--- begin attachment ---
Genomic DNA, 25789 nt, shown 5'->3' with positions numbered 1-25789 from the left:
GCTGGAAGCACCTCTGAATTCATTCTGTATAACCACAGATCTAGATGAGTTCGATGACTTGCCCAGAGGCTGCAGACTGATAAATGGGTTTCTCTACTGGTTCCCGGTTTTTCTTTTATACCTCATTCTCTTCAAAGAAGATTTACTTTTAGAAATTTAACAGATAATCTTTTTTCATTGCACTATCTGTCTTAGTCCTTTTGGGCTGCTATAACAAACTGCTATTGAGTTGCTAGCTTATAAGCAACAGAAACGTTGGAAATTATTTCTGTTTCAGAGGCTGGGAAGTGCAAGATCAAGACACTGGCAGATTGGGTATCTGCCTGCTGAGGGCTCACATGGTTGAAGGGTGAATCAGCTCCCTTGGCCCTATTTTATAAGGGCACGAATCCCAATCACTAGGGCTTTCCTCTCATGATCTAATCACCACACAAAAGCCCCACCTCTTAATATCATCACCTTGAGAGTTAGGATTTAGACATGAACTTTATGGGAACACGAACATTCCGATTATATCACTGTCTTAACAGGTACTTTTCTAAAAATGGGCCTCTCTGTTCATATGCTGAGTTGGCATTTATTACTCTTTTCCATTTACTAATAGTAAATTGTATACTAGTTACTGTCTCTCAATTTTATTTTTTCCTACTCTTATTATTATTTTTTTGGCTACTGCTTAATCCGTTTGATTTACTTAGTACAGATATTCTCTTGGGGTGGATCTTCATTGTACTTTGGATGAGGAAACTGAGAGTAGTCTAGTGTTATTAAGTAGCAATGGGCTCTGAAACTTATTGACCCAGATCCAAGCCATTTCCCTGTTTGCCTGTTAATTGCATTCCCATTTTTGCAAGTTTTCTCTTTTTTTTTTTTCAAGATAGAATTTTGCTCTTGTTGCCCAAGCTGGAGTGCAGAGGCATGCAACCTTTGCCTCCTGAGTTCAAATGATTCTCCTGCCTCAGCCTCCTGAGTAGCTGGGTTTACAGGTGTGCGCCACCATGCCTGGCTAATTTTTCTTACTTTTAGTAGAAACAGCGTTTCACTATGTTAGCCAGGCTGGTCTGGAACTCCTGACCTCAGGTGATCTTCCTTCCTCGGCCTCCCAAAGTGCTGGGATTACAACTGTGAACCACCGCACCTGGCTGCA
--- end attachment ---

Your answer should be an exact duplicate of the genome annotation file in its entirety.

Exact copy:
Genomic DNA, 25789 nt, shown 5'->3' with positions numbered 1-25789 from the left:
GCTGGAAGCACCTCTGAATTCATTCTGTATAACCACAGATCTAGATGAGTTCGATGACTTGCCCAGAGGCTGCAGACTGATAAATGGGTTTCTCTACTGGTTCCCGGTTTTTCTTTTATACCTCATTCTCTTCAAAGAAGATTTACTTTTAGAAATTTAACAGATAATCTTTTTTCATTGCACTATCTGTCTTAGTCCTTTTGGGCTGCTATAACAAACTGCTATTGAGTTGCTAGCTTATAAGCAACAGAAACGTTGGAAATTATTTCTGTTTCAGAGGCTGGGAAGTGCAAGATCAAGACACTGGCAGATTGGGTATCTGCCTGCTGAGGGCTCACATGGTTGAAGGGTGAATCAGCTCCCTTGGCCCTATTTTATAAGGGCACGAATCCCAATCACTAGGGCTTTCCTCTCATGATCTAATCACCACACAAAAGCCCCACCTCTTAATATCATCACCTTGAGAGTTAGGATTTAGACATGAACTTTATGGGAACACGAACATTCCGATTATATCACTGTCTTAACAGGTACTTTTCTAAAAATGGGCCTCTCTGTTCATATGCTGAGTTGGCATTTATTACTCTTTTCCATTTACTAATAGTAAATTGTATACTAGTTACTGTCTCTCAATTTTATTTTTTCCTACTCTTATTATTATTTTTTTGGCTACTGCTTAATCCGTTTGATTTACTTAGTACAGATATTCTCTTGGGGTGGATCTTCATTGTACTTTGGATGAGGAAACTGAGAGTAGTCTAGTGTTATTAAGTAGCAATGGGCTCTGAAACTTATTGACCCAGATCCAAGCCATTTCCCTGTTTGCCTGTTAATTGCATTCCCATTTTTGCAAGTTTTCTCTTTTTTTTTTTTCAAGATAGAATTTTGCTCTTGTTGCCCAAGCTGGAGTGCAGAGGCATGCAACCTTTGCCTCCTGAGTTCAAATGATTCTCCTGCCTCAGCCTCCTGAGTAGCTGGGTTTACAGGTGTGCGCCACCATGCCTGGCTAATTTTTCTTACTTTTAGTAGAAACAGCGTTTCACTATGTTAGCCAGGCTGGTCTGGAACTCCTGACCTCAGGTGATCTTCCTTCCTCGGCCTCCCAAAGTGCTGGGATTACAACTGTGAACCACCGCACCTGGCTGCA